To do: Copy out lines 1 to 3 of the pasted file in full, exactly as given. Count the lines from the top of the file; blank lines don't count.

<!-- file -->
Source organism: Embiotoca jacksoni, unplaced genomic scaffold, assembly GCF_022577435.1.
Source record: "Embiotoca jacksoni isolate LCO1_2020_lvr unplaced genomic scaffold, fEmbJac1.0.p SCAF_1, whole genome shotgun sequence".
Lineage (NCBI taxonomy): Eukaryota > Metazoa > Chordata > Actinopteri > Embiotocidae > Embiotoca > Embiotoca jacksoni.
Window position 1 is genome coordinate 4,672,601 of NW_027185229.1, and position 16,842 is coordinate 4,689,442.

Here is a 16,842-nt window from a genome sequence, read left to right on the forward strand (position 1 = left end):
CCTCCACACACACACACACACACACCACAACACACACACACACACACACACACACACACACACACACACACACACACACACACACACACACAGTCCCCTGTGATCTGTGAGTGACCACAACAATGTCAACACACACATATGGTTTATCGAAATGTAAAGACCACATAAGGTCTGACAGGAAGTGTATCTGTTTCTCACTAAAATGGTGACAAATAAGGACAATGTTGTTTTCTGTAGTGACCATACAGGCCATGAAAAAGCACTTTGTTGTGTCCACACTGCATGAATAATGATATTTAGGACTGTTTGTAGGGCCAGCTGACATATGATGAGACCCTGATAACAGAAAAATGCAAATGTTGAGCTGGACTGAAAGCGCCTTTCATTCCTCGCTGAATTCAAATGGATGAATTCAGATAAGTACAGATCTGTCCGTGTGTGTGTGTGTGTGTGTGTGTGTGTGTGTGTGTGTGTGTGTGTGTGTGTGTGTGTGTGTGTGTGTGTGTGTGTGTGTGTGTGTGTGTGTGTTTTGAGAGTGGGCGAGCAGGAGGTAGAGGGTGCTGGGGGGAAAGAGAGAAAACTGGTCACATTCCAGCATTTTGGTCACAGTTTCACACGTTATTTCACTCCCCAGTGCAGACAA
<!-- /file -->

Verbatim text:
Source organism: Embiotoca jacksoni, unplaced genomic scaffold, assembly GCF_022577435.1.
Source record: "Embiotoca jacksoni isolate LCO1_2020_lvr unplaced genomic scaffold, fEmbJac1.0.p SCAF_1, whole genome shotgun sequence".
Lineage (NCBI taxonomy): Eukaryota > Metazoa > Chordata > Actinopteri > Embiotocidae > Embiotoca > Embiotoca jacksoni.